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Every year the University of Zurich’s Research Center for the Public Sphere and Society (fög) publishes the Yearbook Quality of the Media. In addition to in-depth studies on current developments, the center collects data on media use in Switzerland. One of the statistics that stands out is that the number of people who are “news deprived”, i.e. consume little to no news content, has increased with each edition of the yearbook, and this year reached a new high: 43 percent of respondents reported below-average media consumption. Traditional media such as printed newspapers or television news are barely on their radar. The little news this news-deprived group do get comes almost exclusively from online sources – mostly via social media.
“The percentage of news-deprived people is particularly high among young adults between the ages of 16 and 29,” says Maude Rivière, executive director of the fög. In a previous study carried out in collaboration with gfs.bern, the researchers were able to show that media use correlates with participation in political voting: while news-deprived people are the least likely to participate in voting, 70 percent of those who regularly consume Swiss media do. “We saw that action was needed, so we launched the CheckNews project to promote media literacy among young people,” says Rivière.
The aim is for school students to deal with different sources, recognize differences and thus learn to assess the quality of the information.
CheckNews is made up of cross-media learning environments on a range of topics and encourages school students to engage with different types of media. The topics revolve around issues that are relevant for young people today, from body images on social media, fake news and climate change to the war in Ukraine and cyberbullying. Each learning environment features games, tasks and group activities as well as an extensive collection of reports from various media. “The aim is for school students to deal with different sources, recognize differences and thus learn to assess the quality of the information,” explains Jens Lucht, co-project manager of CheckNews.
Some of the learning environments also include recent research findings, for example on the topic of fake news. It is based on a fög study on disinformation and shows school students where people in Switzerland come across fake news and how they can recognize falsehoods.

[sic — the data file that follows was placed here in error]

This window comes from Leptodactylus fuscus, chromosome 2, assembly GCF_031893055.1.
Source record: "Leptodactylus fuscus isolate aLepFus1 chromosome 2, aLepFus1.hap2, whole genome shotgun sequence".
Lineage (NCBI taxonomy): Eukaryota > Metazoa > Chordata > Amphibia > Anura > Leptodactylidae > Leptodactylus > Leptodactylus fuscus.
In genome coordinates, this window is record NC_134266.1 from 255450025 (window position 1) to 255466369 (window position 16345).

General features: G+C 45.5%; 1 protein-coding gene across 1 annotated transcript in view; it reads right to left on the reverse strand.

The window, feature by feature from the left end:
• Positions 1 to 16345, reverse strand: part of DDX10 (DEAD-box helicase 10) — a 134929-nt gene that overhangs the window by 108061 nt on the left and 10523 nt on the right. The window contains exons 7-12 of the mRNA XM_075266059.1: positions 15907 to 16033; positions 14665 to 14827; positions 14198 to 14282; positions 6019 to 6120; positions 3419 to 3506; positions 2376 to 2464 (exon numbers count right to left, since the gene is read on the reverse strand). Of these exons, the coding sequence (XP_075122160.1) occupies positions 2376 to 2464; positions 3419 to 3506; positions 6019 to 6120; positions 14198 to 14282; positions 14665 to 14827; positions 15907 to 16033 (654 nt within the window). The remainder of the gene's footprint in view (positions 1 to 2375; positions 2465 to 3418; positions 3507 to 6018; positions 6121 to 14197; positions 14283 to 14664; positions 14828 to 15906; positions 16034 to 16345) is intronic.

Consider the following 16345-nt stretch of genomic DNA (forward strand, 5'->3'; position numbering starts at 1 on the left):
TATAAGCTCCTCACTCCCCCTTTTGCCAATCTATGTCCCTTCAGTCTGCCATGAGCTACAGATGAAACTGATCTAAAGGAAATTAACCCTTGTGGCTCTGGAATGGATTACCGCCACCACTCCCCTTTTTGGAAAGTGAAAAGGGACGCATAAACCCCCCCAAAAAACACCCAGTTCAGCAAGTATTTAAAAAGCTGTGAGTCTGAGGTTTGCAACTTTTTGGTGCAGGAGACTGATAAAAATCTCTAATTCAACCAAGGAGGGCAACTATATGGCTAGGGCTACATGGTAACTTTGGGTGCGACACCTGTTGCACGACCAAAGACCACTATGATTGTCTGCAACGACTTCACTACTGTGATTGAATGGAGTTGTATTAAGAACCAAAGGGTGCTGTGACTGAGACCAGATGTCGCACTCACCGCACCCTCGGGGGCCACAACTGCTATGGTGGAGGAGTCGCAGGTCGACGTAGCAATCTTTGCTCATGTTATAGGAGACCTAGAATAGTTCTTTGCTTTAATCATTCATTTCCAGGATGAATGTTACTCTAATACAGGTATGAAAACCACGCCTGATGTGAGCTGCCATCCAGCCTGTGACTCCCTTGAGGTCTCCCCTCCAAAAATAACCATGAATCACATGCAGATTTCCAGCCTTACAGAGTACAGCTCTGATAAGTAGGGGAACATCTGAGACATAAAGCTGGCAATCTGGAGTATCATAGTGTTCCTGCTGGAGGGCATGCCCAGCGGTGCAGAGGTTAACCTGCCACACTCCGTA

“Our survey shows that study participants mostly encountered disinformation on social media,” says Rivière. “It is therefore essential that young people stay critical when it comes to their media consumption.” One of project’s goals is to show the differences between journalism-based media and social media. “Journalists have to adhere to certain standards, which isn’t the case for other content producers. This includes, for example, balanced and factual reporting,” Maude Rivière says.
Our survey shows that study participants mostly encountered disinformation on social media.
The latest module focuses on how journalists work and produce content. Media professionals will discuss their work in webinars, starting in the fall. For example, the co-heads of the fact-checking department at the Swiss broadcasting company SRF will explain how they identify fake news and talk about tools that the school students can then try out themselves. The head of video news at the free daily newspaper 20min will talk about how he plans and films video segments, and the students can then produce their own videos, while a journalist from the local news outlet tsüri.ch reveals some of the tricks of her trade.
The interactive webinars are also available to schools remotely. “Experienced teachers will guide the class by providing prompts and activities and answering questions,” says Lucht. The webinars will be recorded and the recordings made publicly available as teaching materials on CheckNews.
CheckNews provides extensive materials to support teachers in the classroom. “There are fact sheets and instructions on how to use the teaching materials for each learning environment,” says Lucht. Teachers can also find materials for the webinars that help them prepare and follow up on the topic in class, including a tech support desk that can help teachers and their students when it comes to recording videos and using editing software.
CheckNews is available online through the IQES learning platform, which offers many benefits. Over 10,000 schools in the German-speaking part of Switzerland already use the platform and can therefore also access CheckNews. In addition to creating learning environments, the IQES experts also handle the didactic preparation of the materials online. All teaching materials are tested in the classroom by experienced IQES teachers before publication and revised if necessary. “For specific topics such as climate change or cyberbullying, we also bring in external expertise,” says Lucht. New materials and offers are added to the non-profit project, which is funded by various foundations and the SNSF’s Agora scheme, on an ongoing basis.